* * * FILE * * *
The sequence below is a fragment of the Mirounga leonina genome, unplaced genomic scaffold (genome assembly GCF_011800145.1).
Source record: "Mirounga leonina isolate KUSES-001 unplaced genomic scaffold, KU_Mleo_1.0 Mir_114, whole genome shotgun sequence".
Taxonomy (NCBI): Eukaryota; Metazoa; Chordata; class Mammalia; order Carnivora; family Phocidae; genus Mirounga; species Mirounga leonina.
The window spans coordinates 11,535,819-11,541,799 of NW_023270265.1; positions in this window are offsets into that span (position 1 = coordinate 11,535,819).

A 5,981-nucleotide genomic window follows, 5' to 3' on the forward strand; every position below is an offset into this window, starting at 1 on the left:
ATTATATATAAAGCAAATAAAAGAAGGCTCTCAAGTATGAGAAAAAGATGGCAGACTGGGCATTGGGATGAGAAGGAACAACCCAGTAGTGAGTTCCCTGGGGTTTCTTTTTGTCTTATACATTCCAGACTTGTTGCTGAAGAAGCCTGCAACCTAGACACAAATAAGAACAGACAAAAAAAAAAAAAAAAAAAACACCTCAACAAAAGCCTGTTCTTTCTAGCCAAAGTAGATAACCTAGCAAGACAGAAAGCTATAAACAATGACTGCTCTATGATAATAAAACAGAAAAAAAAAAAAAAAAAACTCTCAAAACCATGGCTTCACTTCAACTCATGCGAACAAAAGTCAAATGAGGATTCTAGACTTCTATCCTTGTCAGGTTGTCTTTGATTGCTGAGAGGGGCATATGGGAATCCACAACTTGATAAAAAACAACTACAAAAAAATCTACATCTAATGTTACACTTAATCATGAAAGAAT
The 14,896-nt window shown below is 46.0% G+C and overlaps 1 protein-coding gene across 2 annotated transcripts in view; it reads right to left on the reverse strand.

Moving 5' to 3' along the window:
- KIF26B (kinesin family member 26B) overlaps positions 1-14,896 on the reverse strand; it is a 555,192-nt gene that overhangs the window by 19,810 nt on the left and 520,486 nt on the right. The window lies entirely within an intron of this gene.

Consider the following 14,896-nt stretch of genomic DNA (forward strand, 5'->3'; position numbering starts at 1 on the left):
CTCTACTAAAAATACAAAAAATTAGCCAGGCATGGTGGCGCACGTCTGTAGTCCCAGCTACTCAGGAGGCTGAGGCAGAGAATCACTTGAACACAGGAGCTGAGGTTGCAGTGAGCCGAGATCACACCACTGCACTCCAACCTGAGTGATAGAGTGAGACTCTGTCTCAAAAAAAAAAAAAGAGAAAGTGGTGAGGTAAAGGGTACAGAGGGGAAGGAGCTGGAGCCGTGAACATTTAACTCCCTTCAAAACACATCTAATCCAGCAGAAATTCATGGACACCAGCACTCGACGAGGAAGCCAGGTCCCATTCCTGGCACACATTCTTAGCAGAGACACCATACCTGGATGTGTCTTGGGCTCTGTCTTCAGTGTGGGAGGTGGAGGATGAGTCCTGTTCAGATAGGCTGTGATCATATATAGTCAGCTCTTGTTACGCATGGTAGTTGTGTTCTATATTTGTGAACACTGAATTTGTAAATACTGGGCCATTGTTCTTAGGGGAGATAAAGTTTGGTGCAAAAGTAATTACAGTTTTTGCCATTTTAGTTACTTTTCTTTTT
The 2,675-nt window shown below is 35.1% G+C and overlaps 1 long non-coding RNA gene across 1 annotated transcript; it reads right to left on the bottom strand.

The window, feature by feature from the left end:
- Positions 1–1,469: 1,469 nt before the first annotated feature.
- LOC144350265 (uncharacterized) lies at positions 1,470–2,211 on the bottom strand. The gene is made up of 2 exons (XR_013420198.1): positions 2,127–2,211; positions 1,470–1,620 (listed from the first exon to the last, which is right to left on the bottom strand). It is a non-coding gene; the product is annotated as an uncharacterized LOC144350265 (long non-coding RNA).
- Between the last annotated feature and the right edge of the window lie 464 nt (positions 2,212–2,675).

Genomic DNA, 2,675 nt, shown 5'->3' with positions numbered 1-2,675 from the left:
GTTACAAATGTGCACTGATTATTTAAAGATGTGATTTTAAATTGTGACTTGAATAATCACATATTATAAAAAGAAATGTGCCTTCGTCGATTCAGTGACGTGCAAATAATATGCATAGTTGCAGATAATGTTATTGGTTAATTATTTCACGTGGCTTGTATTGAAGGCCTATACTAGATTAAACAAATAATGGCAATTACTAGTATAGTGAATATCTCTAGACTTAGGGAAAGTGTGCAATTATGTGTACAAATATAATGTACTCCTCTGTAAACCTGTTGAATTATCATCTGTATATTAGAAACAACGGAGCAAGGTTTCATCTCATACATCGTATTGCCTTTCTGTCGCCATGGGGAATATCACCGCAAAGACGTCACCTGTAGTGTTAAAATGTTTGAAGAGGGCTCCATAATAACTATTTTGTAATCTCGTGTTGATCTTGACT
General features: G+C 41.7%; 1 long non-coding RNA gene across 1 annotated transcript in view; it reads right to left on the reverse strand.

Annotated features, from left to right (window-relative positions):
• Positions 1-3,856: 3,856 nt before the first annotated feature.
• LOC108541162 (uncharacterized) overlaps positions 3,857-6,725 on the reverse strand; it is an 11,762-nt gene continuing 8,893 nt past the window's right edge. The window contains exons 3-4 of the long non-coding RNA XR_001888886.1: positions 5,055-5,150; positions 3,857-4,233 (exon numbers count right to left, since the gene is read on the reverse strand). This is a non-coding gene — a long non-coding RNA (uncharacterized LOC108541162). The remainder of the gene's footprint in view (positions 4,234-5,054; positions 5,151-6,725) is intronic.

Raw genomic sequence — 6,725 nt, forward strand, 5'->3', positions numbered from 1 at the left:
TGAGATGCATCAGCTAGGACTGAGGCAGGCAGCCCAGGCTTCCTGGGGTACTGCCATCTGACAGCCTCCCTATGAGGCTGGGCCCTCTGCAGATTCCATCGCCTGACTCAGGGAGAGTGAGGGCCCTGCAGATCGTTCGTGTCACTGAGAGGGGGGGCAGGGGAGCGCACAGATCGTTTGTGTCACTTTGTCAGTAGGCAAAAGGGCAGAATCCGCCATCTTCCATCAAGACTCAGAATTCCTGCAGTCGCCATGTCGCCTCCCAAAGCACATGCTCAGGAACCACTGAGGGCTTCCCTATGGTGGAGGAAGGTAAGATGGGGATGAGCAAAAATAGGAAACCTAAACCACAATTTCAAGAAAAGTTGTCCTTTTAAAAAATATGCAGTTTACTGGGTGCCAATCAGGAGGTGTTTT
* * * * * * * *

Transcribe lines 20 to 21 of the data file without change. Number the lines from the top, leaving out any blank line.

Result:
Annotated features, from left to right (window-relative positions):
• Positions 1-3,856: 3,856 nt before the first annotated feature.